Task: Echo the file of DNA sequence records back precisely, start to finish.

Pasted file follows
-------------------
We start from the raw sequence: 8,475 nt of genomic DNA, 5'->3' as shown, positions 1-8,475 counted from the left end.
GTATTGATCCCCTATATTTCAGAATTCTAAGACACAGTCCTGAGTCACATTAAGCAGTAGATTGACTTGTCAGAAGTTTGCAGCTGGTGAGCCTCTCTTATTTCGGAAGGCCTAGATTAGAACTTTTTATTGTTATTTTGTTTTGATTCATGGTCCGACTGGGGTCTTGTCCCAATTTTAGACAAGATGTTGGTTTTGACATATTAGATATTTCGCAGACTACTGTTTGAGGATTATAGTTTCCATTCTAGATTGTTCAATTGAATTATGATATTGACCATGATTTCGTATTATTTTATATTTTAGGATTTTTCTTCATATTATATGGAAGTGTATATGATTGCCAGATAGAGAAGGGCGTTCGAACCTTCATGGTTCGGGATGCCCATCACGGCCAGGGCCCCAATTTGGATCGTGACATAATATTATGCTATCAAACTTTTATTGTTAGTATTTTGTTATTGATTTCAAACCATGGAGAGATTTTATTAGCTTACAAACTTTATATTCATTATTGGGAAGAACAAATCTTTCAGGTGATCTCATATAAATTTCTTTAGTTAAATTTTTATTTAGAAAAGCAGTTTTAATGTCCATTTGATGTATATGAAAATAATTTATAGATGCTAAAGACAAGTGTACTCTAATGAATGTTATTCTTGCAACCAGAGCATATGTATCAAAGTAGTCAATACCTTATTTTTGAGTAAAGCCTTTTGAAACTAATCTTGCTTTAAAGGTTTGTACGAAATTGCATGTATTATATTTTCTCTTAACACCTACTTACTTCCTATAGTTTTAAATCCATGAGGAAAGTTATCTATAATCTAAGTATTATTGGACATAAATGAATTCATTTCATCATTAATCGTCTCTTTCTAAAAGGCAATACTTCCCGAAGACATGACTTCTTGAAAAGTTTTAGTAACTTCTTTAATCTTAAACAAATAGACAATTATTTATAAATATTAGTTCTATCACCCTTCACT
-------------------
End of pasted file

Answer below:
We start from the raw sequence: 8,475 nt of genomic DNA, 5'->3' as shown, positions 1-8,475 counted from the left end.
GTATTGATCCCCTATATTTCAGAATTCTAAGACACAGTCCTGAGTCACATTAAGCAGTAGATTGACTTGTCAGAAGTTTGCAGCTGGTGAGCCTCTCTTATTTCGGAAGGCCTAGATTAGAACTTTTTATTGTTATTTTGTTTTGATTCATGGTCCGACTGGGGTCTTGTCCCAATTTTAGACAAGATGTTGGTTTTGACATATTAGATATTTCGCAGACTACTGTTTGAGGATTATAGTTTCCATTCTAGATTGTTCAATTGAATTATGATATTGACCATGATTTCGTATTATTTTATATTTTAGGATTTTTCTTCATATTATATGGAAGTGTATATGATTGCCAGATAGAGAAGGGCGTTCGAACCTTCATGGTTCGGGATGCCCATCACGGCCAGGGCCCCAATTTGGATCGTGACATAATATTATGCTATCAAACTTTTATTGTTAGTATTTTGTTATTGATTTCAAACCATGGAGAGATTTTATTAGCTTACAAACTTTATATTCATTATTGGGAAGAACAAATCTTTCAGGTGATCTCATATAAATTTCTTTAGTTAAATTTTTATTTAGAAAAGCAGTTTTAATGTCCATTTGATGTATATGAAAATAATTTATAGATGCTAAAGACAAGTGTACTCTAATGAATGTTATTCTTGCAACCAGAGCATATGTATCAAAGTAGTCAATACCTTATTTTTGAGTAAAGCCTTTTGAAACTAATCTTGCTTTAAAGGTTTGTACGAAATTGCATGTATTATATTTTCTCTTAACACCTACTTACTTCCTATAGTTTTAAATCCATGAGGAAAGTTATCTATAATCTAAGTATTATTGGACATAAATGAATTCATTTCATCATTAATCGTCTCTTTCTAAAAGGCAATACTTCCCGAAGACATGACTTCTTGAAAAGTTTTAGTAACTTCTTTAATCTTAAACAAATAGACAATTATTTATAAATATTAGTTCTATCACCCTTCACT